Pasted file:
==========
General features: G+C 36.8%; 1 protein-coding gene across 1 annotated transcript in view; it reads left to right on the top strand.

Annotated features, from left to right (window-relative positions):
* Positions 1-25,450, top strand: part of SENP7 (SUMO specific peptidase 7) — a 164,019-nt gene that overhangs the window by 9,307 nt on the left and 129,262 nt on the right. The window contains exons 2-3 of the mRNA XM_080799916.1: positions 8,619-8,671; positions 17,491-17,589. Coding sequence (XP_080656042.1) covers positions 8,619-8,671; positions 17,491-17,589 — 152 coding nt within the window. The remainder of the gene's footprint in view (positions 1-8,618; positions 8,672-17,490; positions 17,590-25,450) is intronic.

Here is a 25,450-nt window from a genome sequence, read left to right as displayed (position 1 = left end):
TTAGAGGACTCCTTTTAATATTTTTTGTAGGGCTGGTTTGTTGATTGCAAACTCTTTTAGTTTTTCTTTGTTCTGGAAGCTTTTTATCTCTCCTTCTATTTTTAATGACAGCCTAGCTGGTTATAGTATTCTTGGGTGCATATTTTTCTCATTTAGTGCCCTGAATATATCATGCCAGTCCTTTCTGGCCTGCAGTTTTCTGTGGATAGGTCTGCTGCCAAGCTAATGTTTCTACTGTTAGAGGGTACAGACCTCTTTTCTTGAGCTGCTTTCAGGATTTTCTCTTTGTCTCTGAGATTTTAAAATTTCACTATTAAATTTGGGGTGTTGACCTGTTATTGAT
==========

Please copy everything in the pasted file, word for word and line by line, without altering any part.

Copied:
General features: G+C 36.8%; 1 protein-coding gene across 1 annotated transcript in view; it reads left to right on the top strand.

Annotated features, from left to right (window-relative positions):
* Positions 1-25,450, top strand: part of SENP7 (SUMO specific peptidase 7) — a 164,019-nt gene that overhangs the window by 9,307 nt on the left and 129,262 nt on the right. The window contains exons 2-3 of the mRNA XM_080799916.1: positions 8,619-8,671; positions 17,491-17,589. Coding sequence (XP_080656042.1) covers positions 8,619-8,671; positions 17,491-17,589 — 152 coding nt within the window. The remainder of the gene's footprint in view (positions 1-8,618; positions 8,672-17,490; positions 17,590-25,450) is intronic.

Here is a 25,450-nt window from a genome sequence, read left to right as displayed (position 1 = left end):
TTAGAGGACTCCTTTTAATATTTTTTGTAGGGCTGGTTTGTTGATTGCAAACTCTTTTAGTTTTTCTTTGTTCTGGAAGCTTTTTATCTCTCCTTCTATTTTTAATGACAGCCTAGCTGGTTATAGTATTCTTGGGTGCATATTTTTCTCATTTAGTGCCCTGAATATATCATGCCAGTCCTTTCTGGCCTGCAGTTTTCTGTGGATAGGTCTGCTGCCAAGCTAATGTTTCTACTGTTAGAGGGTACAGACCTCTTTTCTTGAGCTGCTTTCAGGATTTTCTCTTTGTCTCTGAGATTTTAAAATTTCACTATTAAATTTGGGGTGTTGACCTGTTATTGAT